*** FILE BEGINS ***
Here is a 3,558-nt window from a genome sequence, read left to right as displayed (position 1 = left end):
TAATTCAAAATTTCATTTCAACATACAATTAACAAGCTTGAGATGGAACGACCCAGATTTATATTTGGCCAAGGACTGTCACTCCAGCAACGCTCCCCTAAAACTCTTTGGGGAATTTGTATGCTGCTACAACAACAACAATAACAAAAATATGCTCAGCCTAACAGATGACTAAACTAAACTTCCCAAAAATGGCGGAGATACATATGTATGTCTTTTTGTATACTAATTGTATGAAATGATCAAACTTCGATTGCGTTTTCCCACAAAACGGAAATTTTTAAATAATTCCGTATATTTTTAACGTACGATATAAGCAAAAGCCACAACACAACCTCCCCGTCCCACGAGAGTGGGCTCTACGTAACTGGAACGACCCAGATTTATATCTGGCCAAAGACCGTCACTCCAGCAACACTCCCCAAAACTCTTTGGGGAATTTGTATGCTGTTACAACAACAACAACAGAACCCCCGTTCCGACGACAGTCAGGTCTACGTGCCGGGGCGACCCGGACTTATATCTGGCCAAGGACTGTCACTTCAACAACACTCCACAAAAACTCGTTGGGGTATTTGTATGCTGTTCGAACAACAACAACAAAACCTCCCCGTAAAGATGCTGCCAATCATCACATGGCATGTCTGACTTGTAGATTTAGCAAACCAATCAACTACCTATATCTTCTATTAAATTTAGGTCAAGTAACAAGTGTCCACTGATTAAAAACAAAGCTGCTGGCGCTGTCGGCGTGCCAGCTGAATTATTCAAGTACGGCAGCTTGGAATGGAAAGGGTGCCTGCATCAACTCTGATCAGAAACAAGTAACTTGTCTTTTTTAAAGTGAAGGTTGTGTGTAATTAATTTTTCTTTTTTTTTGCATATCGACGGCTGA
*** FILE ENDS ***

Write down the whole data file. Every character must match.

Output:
Here is a 3,558-nt window from a genome sequence, read left to right as displayed (position 1 = left end):
TAATTCAAAATTTCATTTCAACATACAATTAACAAGCTTGAGATGGAACGACCCAGATTTATATTTGGCCAAGGACTGTCACTCCAGCAACGCTCCCCTAAAACTCTTTGGGGAATTTGTATGCTGCTACAACAACAACAATAACAAAAATATGCTCAGCCTAACAGATGACTAAACTAAACTTCCCAAAAATGGCGGAGATACATATGTATGTCTTTTTGTATACTAATTGTATGAAATGATCAAACTTCGATTGCGTTTTCCCACAAAACGGAAATTTTTAAATAATTCCGTATATTTTTAACGTACGATATAAGCAAAAGCCACAACACAACCTCCCCGTCCCACGAGAGTGGGCTCTACGTAACTGGAACGACCCAGATTTATATCTGGCCAAAGACCGTCACTCCAGCAACACTCCCCAAAACTCTTTGGGGAATTTGTATGCTGTTACAACAACAACAACAGAACCCCCGTTCCGACGACAGTCAGGTCTACGTGCCGGGGCGACCCGGACTTATATCTGGCCAAGGACTGTCACTTCAACAACACTCCACAAAAACTCGTTGGGGTATTTGTATGCTGTTCGAACAACAACAACAAAACCTCCCCGTAAAGATGCTGCCAATCATCACATGGCATGTCTGACTTGTAGATTTAGCAAACCAATCAACTACCTATATCTTCTATTAAATTTAGGTCAAGTAACAAGTGTCCACTGATTAAAAACAAAGCTGCTGGCGCTGTCGGCGTGCCAGCTGAATTATTCAAGTACGGCAGCTTGGAATGGAAAGGGTGCCTGCATCAACTCTGATCAGAAACAAGTAACTTGTCTTTTTTAAAGTGAAGGTTGTGTGTAATTAATTTTTCTTTTTTTTTGCATATCGACGGCTGA